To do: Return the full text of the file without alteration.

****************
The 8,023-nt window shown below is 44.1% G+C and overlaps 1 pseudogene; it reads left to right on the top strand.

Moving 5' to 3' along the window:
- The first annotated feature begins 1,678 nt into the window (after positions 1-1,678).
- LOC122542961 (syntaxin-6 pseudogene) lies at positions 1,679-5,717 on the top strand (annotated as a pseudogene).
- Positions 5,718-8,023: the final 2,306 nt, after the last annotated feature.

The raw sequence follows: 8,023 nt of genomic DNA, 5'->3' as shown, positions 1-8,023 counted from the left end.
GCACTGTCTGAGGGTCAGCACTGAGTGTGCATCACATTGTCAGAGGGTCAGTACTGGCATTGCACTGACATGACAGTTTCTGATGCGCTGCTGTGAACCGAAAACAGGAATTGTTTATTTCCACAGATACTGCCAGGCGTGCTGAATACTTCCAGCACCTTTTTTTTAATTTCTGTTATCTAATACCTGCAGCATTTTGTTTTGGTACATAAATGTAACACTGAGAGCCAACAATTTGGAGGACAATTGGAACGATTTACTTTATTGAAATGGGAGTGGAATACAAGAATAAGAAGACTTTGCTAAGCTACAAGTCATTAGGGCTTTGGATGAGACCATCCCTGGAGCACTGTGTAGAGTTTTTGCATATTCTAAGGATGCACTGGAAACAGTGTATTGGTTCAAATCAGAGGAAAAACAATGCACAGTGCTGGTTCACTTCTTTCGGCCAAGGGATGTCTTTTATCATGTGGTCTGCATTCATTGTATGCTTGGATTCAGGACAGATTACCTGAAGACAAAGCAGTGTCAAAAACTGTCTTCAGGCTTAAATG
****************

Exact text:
The 8,023-nt window shown below is 44.1% G+C and overlaps 1 pseudogene; it reads left to right on the top strand.

Moving 5' to 3' along the window:
- The first annotated feature begins 1,678 nt into the window (after positions 1-1,678).
- LOC122542961 (syntaxin-6 pseudogene) lies at positions 1,679-5,717 on the top strand (annotated as a pseudogene).
- Positions 5,718-8,023: the final 2,306 nt, after the last annotated feature.

The raw sequence follows: 8,023 nt of genomic DNA, 5'->3' as shown, positions 1-8,023 counted from the left end.
GCACTGTCTGAGGGTCAGCACTGAGTGTGCATCACATTGTCAGAGGGTCAGTACTGGCATTGCACTGACATGACAGTTTCTGATGCGCTGCTGTGAACCGAAAACAGGAATTGTTTATTTCCACAGATACTGCCAGGCGTGCTGAATACTTCCAGCACCTTTTTTTTAATTTCTGTTATCTAATACCTGCAGCATTTTGTTTTGGTACATAAATGTAACACTGAGAGCCAACAATTTGGAGGACAATTGGAACGATTTACTTTATTGAAATGGGAGTGGAATACAAGAATAAGAAGACTTTGCTAAGCTACAAGTCATTAGGGCTTTGGATGAGACCATCCCTGGAGCACTGTGTAGAGTTTTTGCATATTCTAAGGATGCACTGGAAACAGTGTATTGGTTCAAATCAGAGGAAAAACAATGCACAGTGCTGGTTCACTTCTTTCGGCCAAGGGATGTCTTTTATCATGTGGTCTGCATTCATTGTATGCTTGGATTCAGGACAGATTACCTGAAGACAAAGCAGTGTCAAAAACTGTCTTCAGGCTTAAATG